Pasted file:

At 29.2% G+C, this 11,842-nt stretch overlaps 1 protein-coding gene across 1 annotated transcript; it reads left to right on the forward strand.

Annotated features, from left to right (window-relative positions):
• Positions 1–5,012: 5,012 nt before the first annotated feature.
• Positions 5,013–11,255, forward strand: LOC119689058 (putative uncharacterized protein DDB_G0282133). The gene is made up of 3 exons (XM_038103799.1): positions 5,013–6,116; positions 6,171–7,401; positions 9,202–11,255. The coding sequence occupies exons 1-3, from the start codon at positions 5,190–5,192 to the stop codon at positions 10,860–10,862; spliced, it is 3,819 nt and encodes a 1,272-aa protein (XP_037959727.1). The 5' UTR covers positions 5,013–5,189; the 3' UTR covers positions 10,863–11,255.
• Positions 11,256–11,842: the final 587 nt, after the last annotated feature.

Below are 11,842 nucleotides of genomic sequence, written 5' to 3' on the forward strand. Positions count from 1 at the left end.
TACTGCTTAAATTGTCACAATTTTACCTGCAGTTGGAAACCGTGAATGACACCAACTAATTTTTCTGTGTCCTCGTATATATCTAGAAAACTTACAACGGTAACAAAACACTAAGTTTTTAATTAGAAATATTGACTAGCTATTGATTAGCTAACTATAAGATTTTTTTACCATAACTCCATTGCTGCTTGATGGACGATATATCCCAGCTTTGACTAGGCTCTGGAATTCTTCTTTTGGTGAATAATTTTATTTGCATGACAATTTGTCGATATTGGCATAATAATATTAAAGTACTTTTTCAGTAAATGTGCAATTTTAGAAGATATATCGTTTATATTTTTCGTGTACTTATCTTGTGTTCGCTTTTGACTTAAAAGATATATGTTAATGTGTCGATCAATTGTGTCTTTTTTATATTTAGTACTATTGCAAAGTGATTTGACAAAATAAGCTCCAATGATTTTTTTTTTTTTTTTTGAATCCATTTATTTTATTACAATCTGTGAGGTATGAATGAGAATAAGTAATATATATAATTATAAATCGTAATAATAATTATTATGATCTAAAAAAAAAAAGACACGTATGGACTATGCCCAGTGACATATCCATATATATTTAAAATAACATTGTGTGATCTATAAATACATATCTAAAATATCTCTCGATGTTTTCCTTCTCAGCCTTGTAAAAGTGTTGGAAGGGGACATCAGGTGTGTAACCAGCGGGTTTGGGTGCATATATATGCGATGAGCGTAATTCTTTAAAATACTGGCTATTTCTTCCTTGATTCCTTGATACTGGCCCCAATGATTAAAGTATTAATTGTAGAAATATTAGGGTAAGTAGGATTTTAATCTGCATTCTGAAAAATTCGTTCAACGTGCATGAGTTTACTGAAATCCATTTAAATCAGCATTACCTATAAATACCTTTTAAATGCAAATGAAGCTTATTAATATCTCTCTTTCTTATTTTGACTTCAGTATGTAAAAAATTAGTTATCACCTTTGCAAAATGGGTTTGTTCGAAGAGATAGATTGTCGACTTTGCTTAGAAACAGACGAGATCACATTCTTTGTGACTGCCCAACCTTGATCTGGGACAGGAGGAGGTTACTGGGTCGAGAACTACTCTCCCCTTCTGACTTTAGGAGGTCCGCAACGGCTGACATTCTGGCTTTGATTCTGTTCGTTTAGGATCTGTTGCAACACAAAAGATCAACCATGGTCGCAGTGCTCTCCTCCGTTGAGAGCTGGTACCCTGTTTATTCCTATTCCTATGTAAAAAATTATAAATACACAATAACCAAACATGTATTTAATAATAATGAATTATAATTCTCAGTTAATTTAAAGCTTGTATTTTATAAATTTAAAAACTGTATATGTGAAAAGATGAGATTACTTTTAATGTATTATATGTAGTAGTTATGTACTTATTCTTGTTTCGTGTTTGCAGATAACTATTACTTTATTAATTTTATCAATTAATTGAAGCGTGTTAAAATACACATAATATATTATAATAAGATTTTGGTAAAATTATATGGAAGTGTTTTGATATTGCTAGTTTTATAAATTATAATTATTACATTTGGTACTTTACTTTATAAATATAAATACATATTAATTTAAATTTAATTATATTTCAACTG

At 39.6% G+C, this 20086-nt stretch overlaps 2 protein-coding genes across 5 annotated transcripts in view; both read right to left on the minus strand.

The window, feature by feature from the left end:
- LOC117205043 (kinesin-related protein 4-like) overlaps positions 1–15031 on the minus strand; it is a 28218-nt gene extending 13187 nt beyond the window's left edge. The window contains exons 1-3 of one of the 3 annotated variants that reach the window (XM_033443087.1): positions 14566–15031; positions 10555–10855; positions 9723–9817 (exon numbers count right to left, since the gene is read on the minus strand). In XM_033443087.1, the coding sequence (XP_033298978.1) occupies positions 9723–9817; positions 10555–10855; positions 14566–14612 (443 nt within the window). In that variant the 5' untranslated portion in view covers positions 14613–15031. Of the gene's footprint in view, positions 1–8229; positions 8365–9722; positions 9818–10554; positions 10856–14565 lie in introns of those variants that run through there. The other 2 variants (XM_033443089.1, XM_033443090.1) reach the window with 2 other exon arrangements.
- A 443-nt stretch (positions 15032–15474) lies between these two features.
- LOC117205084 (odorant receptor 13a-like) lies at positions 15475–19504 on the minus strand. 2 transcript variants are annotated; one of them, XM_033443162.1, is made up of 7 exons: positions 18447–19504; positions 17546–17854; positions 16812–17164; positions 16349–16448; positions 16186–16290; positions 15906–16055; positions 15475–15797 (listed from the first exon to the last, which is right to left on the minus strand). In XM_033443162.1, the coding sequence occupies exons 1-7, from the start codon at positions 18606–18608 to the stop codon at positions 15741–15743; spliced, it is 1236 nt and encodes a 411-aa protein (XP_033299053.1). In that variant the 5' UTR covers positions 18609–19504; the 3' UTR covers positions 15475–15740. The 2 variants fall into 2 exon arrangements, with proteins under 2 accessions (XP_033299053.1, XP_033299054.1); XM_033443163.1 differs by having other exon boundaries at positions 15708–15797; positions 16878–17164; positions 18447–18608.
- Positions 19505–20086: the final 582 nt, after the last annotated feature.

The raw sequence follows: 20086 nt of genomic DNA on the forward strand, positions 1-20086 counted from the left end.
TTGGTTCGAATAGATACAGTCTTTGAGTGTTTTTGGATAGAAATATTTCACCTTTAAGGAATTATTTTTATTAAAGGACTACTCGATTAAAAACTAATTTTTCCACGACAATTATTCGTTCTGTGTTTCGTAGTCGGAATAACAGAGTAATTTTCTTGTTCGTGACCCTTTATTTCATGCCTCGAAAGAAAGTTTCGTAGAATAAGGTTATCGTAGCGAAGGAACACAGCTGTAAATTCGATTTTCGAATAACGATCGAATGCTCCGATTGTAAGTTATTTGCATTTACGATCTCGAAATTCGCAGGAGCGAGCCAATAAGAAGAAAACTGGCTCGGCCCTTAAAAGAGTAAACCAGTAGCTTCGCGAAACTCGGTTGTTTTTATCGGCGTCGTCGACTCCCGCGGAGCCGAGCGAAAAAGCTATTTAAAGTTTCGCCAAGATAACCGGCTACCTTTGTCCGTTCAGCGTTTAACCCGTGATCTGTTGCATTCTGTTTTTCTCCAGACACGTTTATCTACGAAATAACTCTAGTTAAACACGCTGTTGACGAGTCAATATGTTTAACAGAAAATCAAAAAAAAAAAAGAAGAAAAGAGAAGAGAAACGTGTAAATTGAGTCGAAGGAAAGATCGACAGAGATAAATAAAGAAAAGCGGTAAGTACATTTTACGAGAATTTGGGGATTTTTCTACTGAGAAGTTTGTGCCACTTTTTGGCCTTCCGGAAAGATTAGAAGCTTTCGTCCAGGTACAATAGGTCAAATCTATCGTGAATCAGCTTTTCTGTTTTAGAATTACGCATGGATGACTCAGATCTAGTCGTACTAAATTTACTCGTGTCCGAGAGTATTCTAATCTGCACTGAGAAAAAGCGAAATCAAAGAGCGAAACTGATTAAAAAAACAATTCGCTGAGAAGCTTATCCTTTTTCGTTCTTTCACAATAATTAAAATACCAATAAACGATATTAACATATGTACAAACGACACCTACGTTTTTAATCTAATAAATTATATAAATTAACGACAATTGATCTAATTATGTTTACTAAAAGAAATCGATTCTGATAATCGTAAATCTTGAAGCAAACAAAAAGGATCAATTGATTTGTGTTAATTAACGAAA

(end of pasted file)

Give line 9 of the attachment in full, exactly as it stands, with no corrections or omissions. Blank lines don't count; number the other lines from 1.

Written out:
The window, feature by feature from the left end: